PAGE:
In other cases, you may have a mismatch with your data provider. For instance, the data sources that the aggregator is pulling from, or even how the aggregator acquires the data, might not conform with your own internal data privacy or governance standards.

One of the first steps companies should take with prospective data aggregators and sellers is to ask them for a list of their data sources so companies can determine if the data they are considering purchasing is in alignment with their own business needs, and with their data privacy and governance requirements.

3. Liability protections/audits

How often does the data provider conduct third-party audits of its data and its operations? Is the data provider willing to share the results of its latest audits with you?

Also, what guarantees does the provider offer to assure that the data it has aggregated has been aggregated legally, and that all data with the potential for infringing on individuals’ privacy has been properly anonymized? Is the data provider willing to assume liability for issues concerning its data?

4. Data quality/currency

How well prepared is the third-party provider’s data? Are there segments of data missing? Are there data duplicates or erroneous data? What about data currency? How often does the provider refresh all data, and is this enough to meet your own data currency standards?

Is the provider supplying enough unique data to make your data investment worthwhile, or is there a serious overlap between the data that the vendor is providing you and the data that you already have available in-house?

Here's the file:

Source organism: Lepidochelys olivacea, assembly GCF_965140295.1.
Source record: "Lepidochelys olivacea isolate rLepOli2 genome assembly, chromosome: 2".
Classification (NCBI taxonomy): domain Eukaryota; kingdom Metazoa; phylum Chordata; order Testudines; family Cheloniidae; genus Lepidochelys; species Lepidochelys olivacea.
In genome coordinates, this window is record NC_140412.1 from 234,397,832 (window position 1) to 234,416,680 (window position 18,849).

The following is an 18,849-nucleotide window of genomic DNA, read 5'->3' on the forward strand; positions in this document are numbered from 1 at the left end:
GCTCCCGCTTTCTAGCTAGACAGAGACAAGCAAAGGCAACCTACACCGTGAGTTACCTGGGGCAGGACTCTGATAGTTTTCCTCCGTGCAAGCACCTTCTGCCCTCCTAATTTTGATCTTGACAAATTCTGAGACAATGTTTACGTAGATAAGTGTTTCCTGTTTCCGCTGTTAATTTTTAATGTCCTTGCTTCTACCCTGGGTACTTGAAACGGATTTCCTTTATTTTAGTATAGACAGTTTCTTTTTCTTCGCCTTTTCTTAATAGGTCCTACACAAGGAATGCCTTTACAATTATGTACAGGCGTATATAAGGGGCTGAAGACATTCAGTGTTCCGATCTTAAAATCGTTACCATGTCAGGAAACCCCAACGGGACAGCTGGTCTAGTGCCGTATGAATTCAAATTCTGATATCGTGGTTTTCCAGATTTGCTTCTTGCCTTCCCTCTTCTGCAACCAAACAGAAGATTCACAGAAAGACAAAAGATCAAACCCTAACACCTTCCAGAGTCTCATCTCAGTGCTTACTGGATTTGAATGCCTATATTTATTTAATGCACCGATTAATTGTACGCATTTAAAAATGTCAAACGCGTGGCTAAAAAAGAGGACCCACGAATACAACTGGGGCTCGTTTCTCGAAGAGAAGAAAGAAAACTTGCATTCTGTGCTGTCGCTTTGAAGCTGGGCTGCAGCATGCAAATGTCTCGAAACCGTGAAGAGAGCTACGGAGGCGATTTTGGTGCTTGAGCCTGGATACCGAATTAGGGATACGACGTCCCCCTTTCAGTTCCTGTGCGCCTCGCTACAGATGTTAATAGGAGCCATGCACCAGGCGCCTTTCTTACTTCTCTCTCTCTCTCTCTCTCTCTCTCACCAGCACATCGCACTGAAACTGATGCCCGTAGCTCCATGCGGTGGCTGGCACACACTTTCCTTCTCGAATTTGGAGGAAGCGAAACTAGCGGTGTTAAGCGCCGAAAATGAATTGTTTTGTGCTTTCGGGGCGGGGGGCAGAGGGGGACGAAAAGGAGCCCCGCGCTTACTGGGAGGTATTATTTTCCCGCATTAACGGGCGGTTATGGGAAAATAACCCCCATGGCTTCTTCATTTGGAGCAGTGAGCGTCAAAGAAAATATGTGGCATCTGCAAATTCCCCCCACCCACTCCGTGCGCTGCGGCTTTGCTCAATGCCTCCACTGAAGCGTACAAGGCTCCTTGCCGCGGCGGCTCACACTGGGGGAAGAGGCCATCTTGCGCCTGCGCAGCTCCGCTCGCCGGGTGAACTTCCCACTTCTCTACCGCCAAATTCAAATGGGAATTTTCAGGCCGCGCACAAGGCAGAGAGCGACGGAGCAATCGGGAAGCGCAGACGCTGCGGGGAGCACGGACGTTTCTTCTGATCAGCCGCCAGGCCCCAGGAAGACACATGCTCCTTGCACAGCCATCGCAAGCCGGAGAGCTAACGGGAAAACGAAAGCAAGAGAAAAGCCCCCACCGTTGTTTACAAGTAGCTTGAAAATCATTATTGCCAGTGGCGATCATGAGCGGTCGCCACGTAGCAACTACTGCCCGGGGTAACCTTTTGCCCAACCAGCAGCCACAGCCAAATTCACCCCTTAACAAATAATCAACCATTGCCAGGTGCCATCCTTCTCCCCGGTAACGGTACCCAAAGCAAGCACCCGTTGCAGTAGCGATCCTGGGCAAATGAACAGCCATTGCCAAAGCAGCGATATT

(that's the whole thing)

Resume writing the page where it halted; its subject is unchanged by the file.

These questions should be considered during the data provider decision process.

5. Recommendations from other vendor clients

Before selecting a third-party data provider, it’s best practice to request a list of references and/or to call someone else in the industry who is already using this vendor as a data provider.

What have the business results been? Where has the data excelled in analytics? Is the data fresh and of good quality? Has the vendor been easy to work with? Has it kept its promises? What about vendor support? Has the vendor been there to help when needed, and were issues expeditiously resolved?

These questions can’t be answered in a conference room presentation, in an e-brochure, or even in a small pilot project or ‘try and buy.

The only way you can arrive at a reasonable determination of how the vendor is likely to work with you is to check with others who have engaged and know the vendor.

What to Read Next:

Data’s Struggle to Become an Asset

California Data Privacy Law Nabs Sephora, Sets Stage for Future

Quick Study: Finding the Right Data

About the Author(s)

Mary E. Shacklett

President of Transworld Data

Mary E. Shacklett is an internationally recognized technology commentator and President of Transworld Data, a marketing and technology services firm. Prior to founding her own company, she was Vice President of Product Research and Software Development for Summit Information Systems, a computer software company; and Vice President of Strategic Planning and Technology at FSI International, a multinational manufacturer in the semiconductor industry.

Mary has business experience in Europe, Japan, and the Pacific Rim. She has a BS degree from the University of Wisconsin and an MA from the University of Southern California, where she taught for several years. She is listed in Who's Who Worldwide and in Who's Who in the Computer Industry.